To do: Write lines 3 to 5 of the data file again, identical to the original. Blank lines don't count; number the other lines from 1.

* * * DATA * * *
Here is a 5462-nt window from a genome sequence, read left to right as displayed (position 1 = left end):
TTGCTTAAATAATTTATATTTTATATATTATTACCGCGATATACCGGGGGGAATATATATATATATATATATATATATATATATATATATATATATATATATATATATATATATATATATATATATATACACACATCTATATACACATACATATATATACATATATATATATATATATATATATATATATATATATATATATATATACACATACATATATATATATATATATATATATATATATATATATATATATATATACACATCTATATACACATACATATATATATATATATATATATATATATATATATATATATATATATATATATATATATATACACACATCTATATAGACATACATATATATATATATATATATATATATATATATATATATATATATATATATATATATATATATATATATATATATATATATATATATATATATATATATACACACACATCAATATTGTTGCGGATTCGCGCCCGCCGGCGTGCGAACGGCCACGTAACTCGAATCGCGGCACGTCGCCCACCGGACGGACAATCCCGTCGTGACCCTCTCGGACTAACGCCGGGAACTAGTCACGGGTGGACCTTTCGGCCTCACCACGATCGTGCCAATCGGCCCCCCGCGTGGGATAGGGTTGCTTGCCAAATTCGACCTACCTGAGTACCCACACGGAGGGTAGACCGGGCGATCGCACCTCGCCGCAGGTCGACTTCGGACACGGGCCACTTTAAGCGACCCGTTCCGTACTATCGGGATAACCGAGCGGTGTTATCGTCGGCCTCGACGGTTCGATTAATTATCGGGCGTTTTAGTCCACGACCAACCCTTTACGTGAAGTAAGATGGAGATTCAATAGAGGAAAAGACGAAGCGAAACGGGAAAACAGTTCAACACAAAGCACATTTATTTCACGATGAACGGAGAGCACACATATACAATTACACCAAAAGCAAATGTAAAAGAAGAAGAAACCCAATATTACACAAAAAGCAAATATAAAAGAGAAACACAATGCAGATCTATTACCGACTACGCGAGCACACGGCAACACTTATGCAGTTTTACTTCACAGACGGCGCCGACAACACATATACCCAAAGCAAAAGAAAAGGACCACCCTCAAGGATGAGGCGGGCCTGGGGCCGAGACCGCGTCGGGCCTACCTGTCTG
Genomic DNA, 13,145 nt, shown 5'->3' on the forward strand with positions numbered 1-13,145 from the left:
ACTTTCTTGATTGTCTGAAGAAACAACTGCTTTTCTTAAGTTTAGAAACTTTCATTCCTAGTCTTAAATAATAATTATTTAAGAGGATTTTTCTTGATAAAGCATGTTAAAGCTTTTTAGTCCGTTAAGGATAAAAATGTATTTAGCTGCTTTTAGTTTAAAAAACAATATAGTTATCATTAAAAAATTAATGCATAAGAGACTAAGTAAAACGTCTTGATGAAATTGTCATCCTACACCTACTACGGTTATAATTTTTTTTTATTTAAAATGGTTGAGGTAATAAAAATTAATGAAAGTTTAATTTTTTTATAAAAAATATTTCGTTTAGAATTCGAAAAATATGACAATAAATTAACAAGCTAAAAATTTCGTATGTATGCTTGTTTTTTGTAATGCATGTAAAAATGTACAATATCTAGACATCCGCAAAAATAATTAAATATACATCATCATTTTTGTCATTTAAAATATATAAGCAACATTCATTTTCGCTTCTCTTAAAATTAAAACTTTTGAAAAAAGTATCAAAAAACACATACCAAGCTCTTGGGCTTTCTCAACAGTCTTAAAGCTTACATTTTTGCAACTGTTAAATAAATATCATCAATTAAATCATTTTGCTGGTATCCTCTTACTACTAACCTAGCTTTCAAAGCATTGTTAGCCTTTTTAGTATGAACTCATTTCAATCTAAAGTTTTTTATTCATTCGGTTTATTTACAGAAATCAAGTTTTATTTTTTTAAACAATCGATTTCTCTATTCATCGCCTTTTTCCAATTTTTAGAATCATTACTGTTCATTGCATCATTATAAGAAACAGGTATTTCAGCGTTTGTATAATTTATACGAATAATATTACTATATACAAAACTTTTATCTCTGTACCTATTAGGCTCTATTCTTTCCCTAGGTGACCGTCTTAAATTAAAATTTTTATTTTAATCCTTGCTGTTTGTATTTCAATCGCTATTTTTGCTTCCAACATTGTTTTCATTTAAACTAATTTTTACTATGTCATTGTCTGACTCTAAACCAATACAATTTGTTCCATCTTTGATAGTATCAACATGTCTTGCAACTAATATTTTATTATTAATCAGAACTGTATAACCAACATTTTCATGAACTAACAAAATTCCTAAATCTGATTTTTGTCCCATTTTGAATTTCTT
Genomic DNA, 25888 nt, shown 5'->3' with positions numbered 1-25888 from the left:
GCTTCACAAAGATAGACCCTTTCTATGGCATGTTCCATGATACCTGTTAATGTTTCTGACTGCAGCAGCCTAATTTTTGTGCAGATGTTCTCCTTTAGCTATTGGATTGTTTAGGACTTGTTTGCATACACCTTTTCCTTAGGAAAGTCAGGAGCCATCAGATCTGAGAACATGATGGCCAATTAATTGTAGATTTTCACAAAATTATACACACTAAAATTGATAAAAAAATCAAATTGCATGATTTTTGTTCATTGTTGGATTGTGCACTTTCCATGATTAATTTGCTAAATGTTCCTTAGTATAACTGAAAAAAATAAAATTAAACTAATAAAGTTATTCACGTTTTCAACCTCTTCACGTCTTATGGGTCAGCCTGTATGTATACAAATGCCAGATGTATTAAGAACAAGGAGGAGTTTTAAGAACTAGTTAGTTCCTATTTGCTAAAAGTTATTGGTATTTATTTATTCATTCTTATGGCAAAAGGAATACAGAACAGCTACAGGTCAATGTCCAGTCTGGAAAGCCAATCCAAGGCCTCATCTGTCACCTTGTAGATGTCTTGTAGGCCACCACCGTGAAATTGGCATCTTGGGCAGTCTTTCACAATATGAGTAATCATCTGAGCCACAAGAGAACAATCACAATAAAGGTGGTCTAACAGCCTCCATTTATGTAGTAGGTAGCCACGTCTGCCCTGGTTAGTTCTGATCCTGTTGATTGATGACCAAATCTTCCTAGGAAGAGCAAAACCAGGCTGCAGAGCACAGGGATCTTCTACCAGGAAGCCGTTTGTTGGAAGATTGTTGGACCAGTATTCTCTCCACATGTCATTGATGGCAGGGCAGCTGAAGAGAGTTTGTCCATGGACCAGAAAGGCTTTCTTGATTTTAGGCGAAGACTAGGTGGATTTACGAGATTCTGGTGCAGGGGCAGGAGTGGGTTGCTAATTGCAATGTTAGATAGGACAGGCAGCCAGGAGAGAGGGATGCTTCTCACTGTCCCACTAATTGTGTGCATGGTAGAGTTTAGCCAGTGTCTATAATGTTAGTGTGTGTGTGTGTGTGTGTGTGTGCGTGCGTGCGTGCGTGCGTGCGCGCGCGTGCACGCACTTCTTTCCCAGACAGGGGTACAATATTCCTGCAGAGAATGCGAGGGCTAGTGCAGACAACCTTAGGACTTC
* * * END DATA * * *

Genomic DNA, 13,145 nt, shown 5'->3' on the forward strand with positions numbered 1-13,145 from the left:
ACTTTCTTGATTGTCTGAAGAAACAACTGCTTTTCTTAAGTTTAGAAACTTTCATTCCTAGTCTTAAATAATAATTATTTAAGAGGATTTTTCTTGATAAAGCATGTTAAAGCTTTTTAGTCCGTTAAGGATAAAAATGTATTTAGCTGCTTTTAGTTTAAAAAACAATATAGTTATCATTAAAAAATTAATGCATAAGAGACTAAGTAAAACGTCTTGATGAAATTGTCATCCTACACCTACTACGGTTATAATTTTTTTTTATTTAAAATGGTTGAGGTAATAAAAATTAATGAAAGTTTAATTTTTTTATAAAAAATATTTCGTTTAGAATTCGAAAAATATGACAATAAATTAACAAGCTAAAAATTTCGTATGTATGCTTGTTTTTTGTAATGCATGTAAAAATGTACAATATCTAGACATCCGCAAAAATAATTAAATATACATCATCATTTTTGTCATTTAAAATATATAAGCAACATTCATTTTCGCTTCTCTTAAAATTAAAACTTTTGAAAAAAGTATCAAAAAACACATACCAAGCTCTTGGGCTTTCTCAACAGTCTTAAAGCTTACATTTTTGCAACTGTTAAATAAATATCATCAATTAAATCATTTTGCTGGTATCCTCTTACTACTAACCTAGCTTTCAAAGCATTGTTAGCCTTTTTAGTATGAACTCATTTCAATCTAAAGTTTTTTATTCATTCGGTTTATTTACAGAAATCAAGTTTTATTTTTTTAAACAATCGATTTCTCTATTCATCGCCTTTTTCCAATTTTTAGAATCATTACTGTTCATTGCATCATTATAAGAAACAGGTATTTCAGCGTTTGTATAATTTATACGAATAATATTACTATATACAAAACTTTTATCTCTGTACCTATTAGGCTCTATTCTTTCCCTAGGTGACCGTCTTAAATTAAAATTTTTATTTTAATCCTTGCTGTTTGTATTTCAATCGCTATTTTTGCTTCCAACATTGTTTTCATTTAAACTAATTTTTACTATGTCATTGTCTGACTCTAAACCAATACAATTTGTTCCATCTTTGATAGTATCAACATGTCTTGCAACTAATATTTTATTATTAATCAGAACTGTATAACCAACATTTTCATGAACTAACAAAATTCCTAAATCTGATTTTTGTCCCATTTTGAATTTCTT
Genomic DNA, 25888 nt, shown 5'->3' with positions numbered 1-25888 from the left: